Some 25 senior developments registered average or below average infection rates, including two that have natural ventilation — meaning they rely solely on opening windows for airflow.
But 95% of the 47 NYCHA developments that registered a higher-than-average rate depend on mechanical exhaust ventilation systems to circulate apartment air.
A NYCHA development on East 152nd Street at Courtland Avenue in The Bronx that’s mostly seniors logged a 9% infection rate, with 35 of 378 tenants testing positive March and mid-May, data shows. No residents died of COVID-19 during that period.
Six tenants died of lab-confirmed COVID at a seniors-only development in Upper Manhattan known as UPACA Site 5. Some 17 of the building’s 212 elderly tenants contracted the virus — an infection rate of 8%.
At the seniors-only Woodson Houses in Brooklyn, tests showed 23 of 452 elders were infected with the virus, for a rate of 5%. Eleven residents of the Brownsville development died of lab-confirmed COVID-19.
Work Behind Schedule
The Metro Industrial Area Foundation, a coalition of housing advocates that sued NYCHA to eradicate mold in the apartments of tenants with asthma and other respiratory ailments, had raised a red-flag about poor ventilation, long before COVID arrived.
The virus, the group has said, makes the need to fix the ventilation even more crucial.
As THE CITY reported in August, the authority originally promised to repair all busted roof fans by May 2019. But NYCHA officials abandoned that plan and, instead, vowed to replace all of the system’s roof fans — 10,000 across 243 developments.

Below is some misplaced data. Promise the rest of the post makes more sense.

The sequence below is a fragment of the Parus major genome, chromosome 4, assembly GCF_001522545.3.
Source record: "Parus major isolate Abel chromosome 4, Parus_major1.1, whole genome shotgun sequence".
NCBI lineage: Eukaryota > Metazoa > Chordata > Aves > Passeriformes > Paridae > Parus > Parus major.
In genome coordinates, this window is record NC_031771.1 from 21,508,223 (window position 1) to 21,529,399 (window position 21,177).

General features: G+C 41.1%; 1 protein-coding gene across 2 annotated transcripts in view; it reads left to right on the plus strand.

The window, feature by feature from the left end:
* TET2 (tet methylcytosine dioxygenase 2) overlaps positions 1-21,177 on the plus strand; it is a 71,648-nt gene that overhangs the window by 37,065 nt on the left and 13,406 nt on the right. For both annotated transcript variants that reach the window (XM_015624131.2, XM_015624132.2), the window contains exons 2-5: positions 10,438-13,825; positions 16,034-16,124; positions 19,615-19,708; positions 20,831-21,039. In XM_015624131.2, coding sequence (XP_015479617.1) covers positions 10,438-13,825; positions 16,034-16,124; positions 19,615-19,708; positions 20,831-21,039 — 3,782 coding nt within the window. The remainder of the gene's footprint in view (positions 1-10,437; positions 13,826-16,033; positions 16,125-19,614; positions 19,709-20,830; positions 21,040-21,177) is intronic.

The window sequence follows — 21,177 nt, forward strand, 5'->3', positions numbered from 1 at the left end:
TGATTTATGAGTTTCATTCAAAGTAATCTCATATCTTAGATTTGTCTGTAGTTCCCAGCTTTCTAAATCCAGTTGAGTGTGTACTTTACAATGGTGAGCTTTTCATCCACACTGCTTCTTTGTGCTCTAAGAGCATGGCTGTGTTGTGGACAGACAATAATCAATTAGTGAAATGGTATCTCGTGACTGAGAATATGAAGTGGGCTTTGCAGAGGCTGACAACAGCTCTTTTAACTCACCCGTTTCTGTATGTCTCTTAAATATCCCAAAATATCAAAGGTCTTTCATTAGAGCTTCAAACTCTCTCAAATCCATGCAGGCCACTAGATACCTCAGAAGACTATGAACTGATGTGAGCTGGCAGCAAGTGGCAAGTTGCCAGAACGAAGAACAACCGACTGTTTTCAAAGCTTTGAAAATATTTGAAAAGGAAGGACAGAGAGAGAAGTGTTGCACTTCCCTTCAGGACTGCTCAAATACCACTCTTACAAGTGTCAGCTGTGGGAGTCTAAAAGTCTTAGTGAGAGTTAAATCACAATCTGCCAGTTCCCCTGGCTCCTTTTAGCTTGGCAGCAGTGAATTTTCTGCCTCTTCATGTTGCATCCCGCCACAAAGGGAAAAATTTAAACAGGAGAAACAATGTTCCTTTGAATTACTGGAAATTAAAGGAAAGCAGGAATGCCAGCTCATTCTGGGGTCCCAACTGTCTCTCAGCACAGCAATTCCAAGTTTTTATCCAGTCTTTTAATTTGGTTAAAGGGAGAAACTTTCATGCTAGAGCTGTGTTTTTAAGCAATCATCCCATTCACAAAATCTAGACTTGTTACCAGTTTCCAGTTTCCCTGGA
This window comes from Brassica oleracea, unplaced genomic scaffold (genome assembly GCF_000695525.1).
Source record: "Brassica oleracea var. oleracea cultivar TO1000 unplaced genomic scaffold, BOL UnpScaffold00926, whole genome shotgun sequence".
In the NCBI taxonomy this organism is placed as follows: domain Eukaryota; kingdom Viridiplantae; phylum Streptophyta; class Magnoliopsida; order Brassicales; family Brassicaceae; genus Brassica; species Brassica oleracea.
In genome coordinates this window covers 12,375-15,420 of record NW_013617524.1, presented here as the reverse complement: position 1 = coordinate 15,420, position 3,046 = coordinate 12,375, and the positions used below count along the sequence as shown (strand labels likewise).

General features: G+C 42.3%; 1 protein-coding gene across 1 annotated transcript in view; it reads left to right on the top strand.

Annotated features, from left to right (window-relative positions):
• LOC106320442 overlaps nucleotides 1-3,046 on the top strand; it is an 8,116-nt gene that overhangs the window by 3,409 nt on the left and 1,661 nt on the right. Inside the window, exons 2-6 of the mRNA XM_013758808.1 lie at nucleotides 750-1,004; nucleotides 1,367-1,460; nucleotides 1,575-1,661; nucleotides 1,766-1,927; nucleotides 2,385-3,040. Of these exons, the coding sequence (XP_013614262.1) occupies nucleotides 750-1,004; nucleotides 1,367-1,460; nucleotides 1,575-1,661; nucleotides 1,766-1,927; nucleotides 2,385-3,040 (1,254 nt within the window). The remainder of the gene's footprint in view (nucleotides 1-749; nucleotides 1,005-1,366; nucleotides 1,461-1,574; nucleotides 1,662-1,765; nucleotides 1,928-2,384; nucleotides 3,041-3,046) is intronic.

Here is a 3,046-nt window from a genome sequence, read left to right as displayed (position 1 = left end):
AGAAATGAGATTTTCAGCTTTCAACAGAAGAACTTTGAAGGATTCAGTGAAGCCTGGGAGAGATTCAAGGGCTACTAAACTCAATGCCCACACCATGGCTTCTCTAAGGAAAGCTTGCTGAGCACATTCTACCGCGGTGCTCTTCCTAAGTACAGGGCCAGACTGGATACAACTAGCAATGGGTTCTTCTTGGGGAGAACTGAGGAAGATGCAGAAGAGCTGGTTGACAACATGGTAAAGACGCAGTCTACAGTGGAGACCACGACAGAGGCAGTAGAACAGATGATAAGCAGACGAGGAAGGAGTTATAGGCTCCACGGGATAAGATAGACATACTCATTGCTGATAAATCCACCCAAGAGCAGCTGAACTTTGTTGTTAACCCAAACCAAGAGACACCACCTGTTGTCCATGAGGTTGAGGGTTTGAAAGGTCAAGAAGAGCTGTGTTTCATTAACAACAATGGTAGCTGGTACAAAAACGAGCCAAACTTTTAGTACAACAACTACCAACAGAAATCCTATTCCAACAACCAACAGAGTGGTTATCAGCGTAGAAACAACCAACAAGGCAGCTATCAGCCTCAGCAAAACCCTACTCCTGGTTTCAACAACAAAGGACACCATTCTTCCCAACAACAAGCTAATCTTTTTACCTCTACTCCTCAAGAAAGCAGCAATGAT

Now the new plan is off track after questions arose about the safety record and financial history of the contractor NYCHA had hired to do much of the work. That contract is now on hold.
As a result, the first phase of the campaign — which was supposed to start in July with 38 developments targeted for fan replacement by June 2021 — has yet to begin.
Some 940 tenants in the 38 developments in line for new ventilation systems tested positive for COVID-19 last spring. The virus killed 61 of them between March and mid-May, a review of NYCHA and health records shows.
“It should have been fixed a decade ago and it wasn’t,” Susan Popkin, senior fellow at the non-partisan Urban Institute, said of NYCHA’s ventilation woes. “They don’t have that money now and they didn’t have it before the pandemic, so all the problems with NYCHA before that you have documented are playing out now in a way that is creating more risk for the staff and the tenants.”
In a response to questions from THE CITY, NYCHA emphasized that it is pressing on with the plan to replace the 10,000 fans as soon as possible.
NYCHA’s statement said the authority is currently evaluating bids of several contractors and requesting the Department of Investigation do background checks on each.
“Phase I has begun and we are currently completing the necessary engineering work,” the statement said. “Thus far, 34 developments (130 buildings) have either been assigned engineers to handle roof fan replacement; a contracting company to handle roof fan replacement; or an internal team assembled by NYCHA to handle roof fan replacement.”
But because the ventilation systems have yet to be fixed, the poor ventilation creates an environment that can exacerbate asthma.
And many of these developments — particularly in The Bronx — are located in neighborhoods with high rates of asthma, THE CITY’s examination of state data revealed.
Health Department asthma rate records for 2012 through 2014, the latest years available, show that 20 of the 38 developments NYCHA prioritized for immediate roof fan replacement are located in ZIP codes with rates of asthma hospitalizations above the citywide average. Meanwhile, 18 of the 20 also have asthma emergency room visits above the citywide rate.
Mold and Asthma Spread